In a qualitative research study about the HIV treatment continuum that I’m recently working on, a frequently-mentioned desired feature of app-based interventions by HIV-positive people is having communication with human counselors. Many adherence apps may have functions of knowledge education, tracking medications and pushing reminders, but lack an emotional support. Living with HIV is a chronic and multidimensional (physical, psychological and cultural) stress, and a successful coping with such a stress requires consistent support from families, friends and health professionals. Though the advantages of health apps include its mass-reach to users and increasing access to care in limited-resource settings, we should never ignore the needs for human caring and support. How to incorporate human support into HIV medication adherence apps could be one of the future research directions.

 

[1] Tomlinson, M., Rotheram-Borus, M. J., Swartz, L., & Tsai, A. C. (2013). Scaling Up mHealth: Where Is the Evidence? PLoS Medicine, 10(2). https://doi.org/10.1371/journal.pmed.1001382

[2] Geuens, J., Swinnen, T. W., Westhovens, R., de Vlam, K., Geurts, L., & Vanden Abeele, V. (2016). A Review of Persuasive Principles in Mobile Apps for Chronic Arthritis Patients: Opportunities for Improvement. JMIR mHealth and uHealth, 4(4), e118. https://doi.org/10.2196/mhealth.6286

[3] Muessig, K. E., Nekkanti, M., Bauermeister, J., Bull, S., & Hightow-Weidman, L. B. (2015). A Systematic Review of Recent Smartphone, Internet and Web 2.0 Interventions to Address the HIV Continuum of Care. Current HIV/AIDS Reports. https://doi.org/10.1007/s11904-014-0239-3

 

Should There Be an App for That? Regulating the App Store

By Nikhil Sanon

There is mixed evidence that mHealth smartphone applications, commonly referred to as “apps,” are effective in achieving their intended outcome. Furthermore, a quarter of all app downloads are used only once, and consumers fail to return to apps that they do not find engaging. While some postulate that employing a User-Centered Design approach in the development of mHealth apps is necessary to stimulate engagement with mHealth apps, I believe that a more fundamental problem needs to be addressed: Any developer can publish a mHealth app to the Apple App Store or Google Play Store with no vetting for empirical evidence in support of the app’s effectiveness.

Both the Apple App Store and the Google Play Store have published guidelines for app developers that describe criteria that will result in an app failing to be uploaded to their respective stores. However, most of the criteria focus on the appropriateness of the content on the app, not the validity of the app itself. This is particularly problematic when considering that mHealth apps are uniquely positioned to provide healthcare services to their users. The guidelines for the Apple App Store state that medical apps “must clearly disclose data and methodology to support accuracy claims relating to health measurements.” However, no additional disclosures need to be made for medical apps with a scope beyond collecting or providing health measurements.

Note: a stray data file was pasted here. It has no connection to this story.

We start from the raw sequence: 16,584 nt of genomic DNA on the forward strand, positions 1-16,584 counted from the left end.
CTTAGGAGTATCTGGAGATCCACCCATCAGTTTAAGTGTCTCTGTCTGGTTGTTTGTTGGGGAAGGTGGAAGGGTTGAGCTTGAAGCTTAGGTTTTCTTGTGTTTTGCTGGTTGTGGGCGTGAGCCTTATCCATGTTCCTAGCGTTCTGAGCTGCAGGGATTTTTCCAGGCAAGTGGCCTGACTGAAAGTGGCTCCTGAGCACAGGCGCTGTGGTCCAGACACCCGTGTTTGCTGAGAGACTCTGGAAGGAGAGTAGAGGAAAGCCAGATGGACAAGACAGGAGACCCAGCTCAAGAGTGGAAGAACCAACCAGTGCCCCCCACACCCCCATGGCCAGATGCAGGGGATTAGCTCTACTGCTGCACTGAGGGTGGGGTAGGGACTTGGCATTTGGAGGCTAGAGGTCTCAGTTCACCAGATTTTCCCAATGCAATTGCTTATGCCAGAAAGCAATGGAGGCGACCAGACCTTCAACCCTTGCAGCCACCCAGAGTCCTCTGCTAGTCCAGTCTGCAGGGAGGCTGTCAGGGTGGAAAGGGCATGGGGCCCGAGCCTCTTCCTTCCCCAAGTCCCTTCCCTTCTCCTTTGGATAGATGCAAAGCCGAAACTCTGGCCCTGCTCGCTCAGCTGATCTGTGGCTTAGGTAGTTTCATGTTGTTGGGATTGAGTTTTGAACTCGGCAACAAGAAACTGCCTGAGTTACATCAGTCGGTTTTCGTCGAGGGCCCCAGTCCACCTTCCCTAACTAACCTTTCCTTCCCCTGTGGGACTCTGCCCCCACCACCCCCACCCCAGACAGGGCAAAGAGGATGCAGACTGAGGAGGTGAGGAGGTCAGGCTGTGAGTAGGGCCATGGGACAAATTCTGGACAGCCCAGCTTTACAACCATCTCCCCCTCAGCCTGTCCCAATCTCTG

Stricter regulation of mHealth apps uploaded to the Apple App Store and the Google Play Store is necessary, such that apps with empirical support for their effectiveness are clearly labeled and marketed as such. This will not inherently solve the issue of poor consumer engagement with mHealth apps, but it will ensure that the mHealth apps available to consumers are safe to use.

 

References:

[1] Tara McCurdie, Svetlena Taneva, Mark Casselman, Melanie Yeung, Cassie McDaniel, Wayne Ho, and Joseph Cafazzo (2012mHealth Consumer Apps: The Case for User-Centered Design. Biomedical Instrumentation & Technology: Mobile Health, Vol. 46, No. s2, pp. 49-56. https://doi.org/10.2345/0899-8205-46.s2.49

[2] App Review. https://developer.apple.com/app-store/review/. Accessed 01/25/2018

[3] Developer Policy Center https://play.google.com/about/developer-content-policy/#!?modal_active=none. Accessed 01/25/2018

Image: Betta, Christiano. “App Store.” 26 Sept 2008. Online image licensed under a Creative Commons Attribution 2.0 Generic (CC-BY2.0). Accessed 26 Jan 2018. https://www.flickr.com/photos/cristiano_betta/2909483129

Apps, Websites, mHealth, Oh My!

Mobile health applications have taken off as opportunities for public health intervention coinciding with the increasing usage of mobile phones and mobile phone applications in everyday life. A search for “mobile app” in the Journal of Medical Internet Research returns over 1,000 results.

While some of these applications are certainly changing the way we approach our health and lifestyles, some of them can also do more harm than good. As a result, the FDA has developed guidance for the development of these applications to ensure their safety.